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Latest Joan Strassmann Stories

Veil Of Ignorance Is Sometimes Bliss
2013-10-24 08:22:27

Washington University in St. Louis A range of examples suggests a lack of information about their fellows can favor cooperation and prevent conflict among animals — and even among genes For the Oct. 16 issue of Biology Letters, a special issue commemorating the 50th anniversary of W.D. Hamilton’s famous paper on kin selection, two Washington University in St. Louis biologists contributed an article describing intriguing exceptions to one of his predictions. The basic idea of...

Model Organisms Gone Wild
2013-09-13 14:08:40

Washington University in St. Louis Amoebas that are placid, model organisms in the lab, farm bacteria and carry guards to protect their crops in the wild Model organisms, brought into labs because they are easy to work with, adapt to the lab, often shedding characteristics that allowed them to survive in the wild. Scientists who work with model organisms rarely look at the wild strains, but when they do, they can be surprised by what they find. This is what happened with the...

Tiny Single-celled Organisms Have Amazingly Complicated Social Lives
2013-07-30 09:06:00

Washington University in St. Louis In 2011, Nature announced that scientists had discovered a single-celled organism that is a primitive farmer. The organism, a social amoeba called Dictyostelium discoideum, picks up edible bacteria, carries them to new locations and harvests them like crops. D. discoideum enjoyed a brief spell in the media spotlight, billed as the world's smallest farmer. Now a collaboration of scientists at Washington University in St. Louis and Harvard University...

Image 1 - Close Family Ties Keep Microbial Cheaters In Check
2011-12-17 04:14:20

Experiments on "slime mold" explain why almost all multicellular organisms begin life as a single cell Any multicellular animal, from a blue whale to a human being, poses a special challenge for evolution. Most of the cells in its body will die without reproducing; only a privileged few will pass their genes to the next generation. How could the extreme degree of cooperation required by multicellular existence actually evolve? Why aren't all creatures unicellular individualists...

2011-12-15 17:10:50

Experiments explain why almost all multicellular organisms begin life as a single cell Any multicellular animal, from a blue whale to a human being, poses a special difficulty for the theory of evolution. Most of the cells in its body will die without reproducing, and only a privileged few will pass their genes to the next generation. How could the extreme degree of cooperation multicellular existence requires ever evolve? Why aren't all creatures unicellular individualists determined...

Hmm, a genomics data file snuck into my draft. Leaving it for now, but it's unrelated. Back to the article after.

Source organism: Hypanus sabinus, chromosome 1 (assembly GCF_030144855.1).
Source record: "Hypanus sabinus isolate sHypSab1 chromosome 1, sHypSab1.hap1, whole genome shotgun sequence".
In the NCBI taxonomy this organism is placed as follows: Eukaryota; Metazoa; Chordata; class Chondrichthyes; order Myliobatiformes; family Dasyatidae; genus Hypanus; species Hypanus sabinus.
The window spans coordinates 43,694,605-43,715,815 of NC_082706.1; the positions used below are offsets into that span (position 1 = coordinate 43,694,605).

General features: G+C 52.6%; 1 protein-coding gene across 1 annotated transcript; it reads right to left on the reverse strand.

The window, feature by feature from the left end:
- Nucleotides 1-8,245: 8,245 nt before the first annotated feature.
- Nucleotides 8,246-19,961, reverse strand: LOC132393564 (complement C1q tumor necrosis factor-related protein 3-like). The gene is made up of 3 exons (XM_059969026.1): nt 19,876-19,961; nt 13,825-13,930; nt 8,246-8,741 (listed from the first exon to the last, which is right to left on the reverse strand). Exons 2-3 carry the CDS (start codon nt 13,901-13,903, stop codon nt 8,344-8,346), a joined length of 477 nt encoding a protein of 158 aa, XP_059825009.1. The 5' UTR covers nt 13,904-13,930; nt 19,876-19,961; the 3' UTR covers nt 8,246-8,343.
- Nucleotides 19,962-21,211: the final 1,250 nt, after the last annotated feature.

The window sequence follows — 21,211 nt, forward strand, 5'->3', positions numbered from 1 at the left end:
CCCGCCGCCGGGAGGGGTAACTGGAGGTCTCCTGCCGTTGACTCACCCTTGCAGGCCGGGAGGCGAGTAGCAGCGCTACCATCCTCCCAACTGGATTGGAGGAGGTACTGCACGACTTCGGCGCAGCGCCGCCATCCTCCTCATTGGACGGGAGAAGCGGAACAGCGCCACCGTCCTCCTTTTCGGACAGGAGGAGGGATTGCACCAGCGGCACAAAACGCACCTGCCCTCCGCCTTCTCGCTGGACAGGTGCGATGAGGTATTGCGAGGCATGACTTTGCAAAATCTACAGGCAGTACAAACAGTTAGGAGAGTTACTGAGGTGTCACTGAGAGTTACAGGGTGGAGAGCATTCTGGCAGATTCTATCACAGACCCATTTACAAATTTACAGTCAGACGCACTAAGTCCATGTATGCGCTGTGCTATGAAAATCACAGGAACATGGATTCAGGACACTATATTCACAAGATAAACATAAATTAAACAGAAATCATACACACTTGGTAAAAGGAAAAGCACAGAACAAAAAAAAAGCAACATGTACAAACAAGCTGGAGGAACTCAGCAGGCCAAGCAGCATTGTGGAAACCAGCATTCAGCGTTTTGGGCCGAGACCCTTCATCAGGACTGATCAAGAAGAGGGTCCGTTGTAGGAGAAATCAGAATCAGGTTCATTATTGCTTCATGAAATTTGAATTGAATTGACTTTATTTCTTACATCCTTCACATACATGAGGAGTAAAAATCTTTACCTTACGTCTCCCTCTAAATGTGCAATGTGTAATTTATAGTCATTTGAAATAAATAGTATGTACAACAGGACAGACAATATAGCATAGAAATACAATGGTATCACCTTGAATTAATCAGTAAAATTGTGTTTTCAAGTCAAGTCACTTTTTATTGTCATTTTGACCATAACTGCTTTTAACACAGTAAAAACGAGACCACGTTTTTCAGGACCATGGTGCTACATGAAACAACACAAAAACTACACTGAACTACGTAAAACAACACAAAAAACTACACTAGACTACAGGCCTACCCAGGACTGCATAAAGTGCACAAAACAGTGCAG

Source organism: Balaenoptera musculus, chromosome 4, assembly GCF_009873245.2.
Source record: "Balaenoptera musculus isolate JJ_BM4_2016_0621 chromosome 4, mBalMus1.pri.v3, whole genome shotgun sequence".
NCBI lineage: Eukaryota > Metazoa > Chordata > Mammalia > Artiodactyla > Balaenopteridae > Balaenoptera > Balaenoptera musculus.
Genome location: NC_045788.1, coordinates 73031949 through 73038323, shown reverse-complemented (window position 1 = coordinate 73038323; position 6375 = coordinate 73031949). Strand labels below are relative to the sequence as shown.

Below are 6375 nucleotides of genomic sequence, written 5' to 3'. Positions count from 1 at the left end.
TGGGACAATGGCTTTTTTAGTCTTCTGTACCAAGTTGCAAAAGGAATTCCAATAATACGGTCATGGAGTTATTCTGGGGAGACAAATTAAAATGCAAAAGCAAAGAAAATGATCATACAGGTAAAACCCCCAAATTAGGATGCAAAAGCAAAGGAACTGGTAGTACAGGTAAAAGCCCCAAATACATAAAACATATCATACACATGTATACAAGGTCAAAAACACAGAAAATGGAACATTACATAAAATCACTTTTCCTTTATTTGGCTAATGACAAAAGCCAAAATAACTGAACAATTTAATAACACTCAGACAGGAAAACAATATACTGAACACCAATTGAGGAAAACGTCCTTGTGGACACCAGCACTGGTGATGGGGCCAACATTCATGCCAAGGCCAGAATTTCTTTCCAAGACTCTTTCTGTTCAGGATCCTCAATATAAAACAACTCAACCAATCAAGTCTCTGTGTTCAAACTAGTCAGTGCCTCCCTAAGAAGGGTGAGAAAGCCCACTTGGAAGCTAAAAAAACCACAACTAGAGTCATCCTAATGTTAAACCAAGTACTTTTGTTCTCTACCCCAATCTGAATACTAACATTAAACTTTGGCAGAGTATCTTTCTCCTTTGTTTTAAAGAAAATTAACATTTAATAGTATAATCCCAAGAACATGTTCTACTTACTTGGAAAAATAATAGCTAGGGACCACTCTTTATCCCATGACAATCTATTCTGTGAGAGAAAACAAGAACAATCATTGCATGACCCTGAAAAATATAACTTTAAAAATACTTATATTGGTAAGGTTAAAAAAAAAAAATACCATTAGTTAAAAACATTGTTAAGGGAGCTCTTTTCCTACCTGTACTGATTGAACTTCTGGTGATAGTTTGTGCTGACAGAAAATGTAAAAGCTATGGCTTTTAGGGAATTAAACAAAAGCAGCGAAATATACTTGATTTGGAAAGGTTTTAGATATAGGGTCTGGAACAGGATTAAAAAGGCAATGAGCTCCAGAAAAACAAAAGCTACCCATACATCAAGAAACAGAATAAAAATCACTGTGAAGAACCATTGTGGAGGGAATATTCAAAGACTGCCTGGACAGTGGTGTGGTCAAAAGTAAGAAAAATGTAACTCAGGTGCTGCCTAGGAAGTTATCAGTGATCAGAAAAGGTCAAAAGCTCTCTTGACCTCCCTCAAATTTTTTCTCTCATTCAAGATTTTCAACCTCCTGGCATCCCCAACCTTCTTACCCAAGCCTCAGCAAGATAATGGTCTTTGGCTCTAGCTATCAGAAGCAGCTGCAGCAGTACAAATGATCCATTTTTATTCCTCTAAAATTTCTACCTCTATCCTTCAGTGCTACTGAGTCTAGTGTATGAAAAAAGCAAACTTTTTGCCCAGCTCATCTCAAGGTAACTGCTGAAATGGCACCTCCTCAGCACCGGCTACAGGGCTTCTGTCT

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2011-01-20 06:42:08

A species of amoeba -- Dictyostelium discoideum -- has shown primitive farming behavior as it travels along, according to a new study. In results of the study, reported Jan. 19 in the journal Nature, evolutionary biologists Joan Strassmann and David Queller of Rice University show that the social amoebae (commonly known as slime molds) increase their odds of survival through a rudimentary form of agriculture. Research by lead author Debra Brock, a graduate at Rice, found that some amoebae...

2010-05-27 16:42:27

Rice researchers find first to starve in slime mold thrive at others' expense Rice University evolutionary biologists reported in a paper published this week that the first cells to starve in a slime mold seem to have an advantage that not only helps them survive to reproduce, but also pushes those that keep on eating into sacrificing themselves for the common good. The paper by Rice graduate student Jennie Kuzdzal-Fick and her mentors, David Queller and Joan Strassmann, Rice's Harry C. and...

2009-11-09 14:36:14

Rice evolutionary biologists argue for new meaning of 'organismality' Rice University evolutionary biologists David Queller and Joan Strassmann argue in a new paper that high cooperation and low conflict between components, from the genetic level on up, give a living thing its "organismality," whether that thing is an animal, a plant, a bacteria "“ or a colony. Some of the traits scientists use to describe an organism, such as individuality or even membership in the same species, may...

2009-10-01 14:48:30

Cheaters may prosper in the short term, but over time they seem doomed to fail, at least in the microscopic world of amoebas where natural selection favors the noble. But why? Shouldn't "survival of the fittest" give the sneaky cheaters an edge? Not necessarily, as it turns out amoebas that cooperate for the benefit of all "“ and even die for the cause "“ bring their own genetic weapons to the fight. Researchers from Rice University and the Baylor College of Medicine (BCM) are...


Word of the Day
reremouse
  • A bat.
The word 'reremouse' comes from Middle English reremous, from Old English hrēremūs, hrērmūs ("bat"), equivalent to rear (“to move, shake, stir”) +‎ mouse.
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